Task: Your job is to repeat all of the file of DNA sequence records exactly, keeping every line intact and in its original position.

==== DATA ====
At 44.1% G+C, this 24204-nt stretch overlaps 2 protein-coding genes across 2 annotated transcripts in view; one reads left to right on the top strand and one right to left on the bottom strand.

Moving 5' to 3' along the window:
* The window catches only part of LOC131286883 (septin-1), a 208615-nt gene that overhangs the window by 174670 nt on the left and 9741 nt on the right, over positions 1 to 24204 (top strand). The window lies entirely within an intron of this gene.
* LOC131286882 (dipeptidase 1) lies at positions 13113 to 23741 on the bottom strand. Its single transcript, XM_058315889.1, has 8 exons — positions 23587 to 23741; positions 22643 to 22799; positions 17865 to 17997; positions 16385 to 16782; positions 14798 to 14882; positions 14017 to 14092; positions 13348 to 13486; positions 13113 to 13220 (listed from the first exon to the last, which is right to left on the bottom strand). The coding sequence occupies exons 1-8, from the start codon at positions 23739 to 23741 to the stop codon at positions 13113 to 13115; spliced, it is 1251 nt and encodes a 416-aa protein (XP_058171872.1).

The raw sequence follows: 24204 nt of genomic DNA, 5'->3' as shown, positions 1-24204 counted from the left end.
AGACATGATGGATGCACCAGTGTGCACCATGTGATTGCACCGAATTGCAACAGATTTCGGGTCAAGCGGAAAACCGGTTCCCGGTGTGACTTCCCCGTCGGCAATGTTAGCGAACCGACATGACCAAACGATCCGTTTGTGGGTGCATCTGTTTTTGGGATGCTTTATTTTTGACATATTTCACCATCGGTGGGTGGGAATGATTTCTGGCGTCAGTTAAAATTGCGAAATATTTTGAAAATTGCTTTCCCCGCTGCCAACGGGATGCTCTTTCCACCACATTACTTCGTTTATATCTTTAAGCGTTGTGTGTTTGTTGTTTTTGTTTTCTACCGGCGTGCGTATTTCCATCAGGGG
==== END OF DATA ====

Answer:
At 44.1% G+C, this 24204-nt stretch overlaps 2 protein-coding genes across 2 annotated transcripts in view; one reads left to right on the top strand and one right to left on the bottom strand.

Moving 5' to 3' along the window:
* The window catches only part of LOC131286883 (septin-1), a 208615-nt gene that overhangs the window by 174670 nt on the left and 9741 nt on the right, over positions 1 to 24204 (top strand). The window lies entirely within an intron of this gene.
* LOC131286882 (dipeptidase 1) lies at positions 13113 to 23741 on the bottom strand. Its single transcript, XM_058315889.1, has 8 exons — positions 23587 to 23741; positions 22643 to 22799; positions 17865 to 17997; positions 16385 to 16782; positions 14798 to 14882; positions 14017 to 14092; positions 13348 to 13486; positions 13113 to 13220 (listed from the first exon to the last, which is right to left on the bottom strand). The coding sequence occupies exons 1-8, from the start codon at positions 23739 to 23741 to the stop codon at positions 13113 to 13115; spliced, it is 1251 nt and encodes a 416-aa protein (XP_058171872.1).

The raw sequence follows: 24204 nt of genomic DNA, 5'->3' as shown, positions 1-24204 counted from the left end.
AGACATGATGGATGCACCAGTGTGCACCATGTGATTGCACCGAATTGCAACAGATTTCGGGTCAAGCGGAAAACCGGTTCCCGGTGTGACTTCCCCGTCGGCAATGTTAGCGAACCGACATGACCAAACGATCCGTTTGTGGGTGCATCTGTTTTTGGGATGCTTTATTTTTGACATATTTCACCATCGGTGGGTGGGAATGATTTCTGGCGTCAGTTAAAATTGCGAAATATTTTGAAAATTGCTTTCCCCGCTGCCAACGGGATGCTCTTTCCACCACATTACTTCGTTTATATCTTTAAGCGTTGTGTGTTTGTTGTTTTTGTTTTCTACCGGCGTGCGTATTTCCATCAGGGG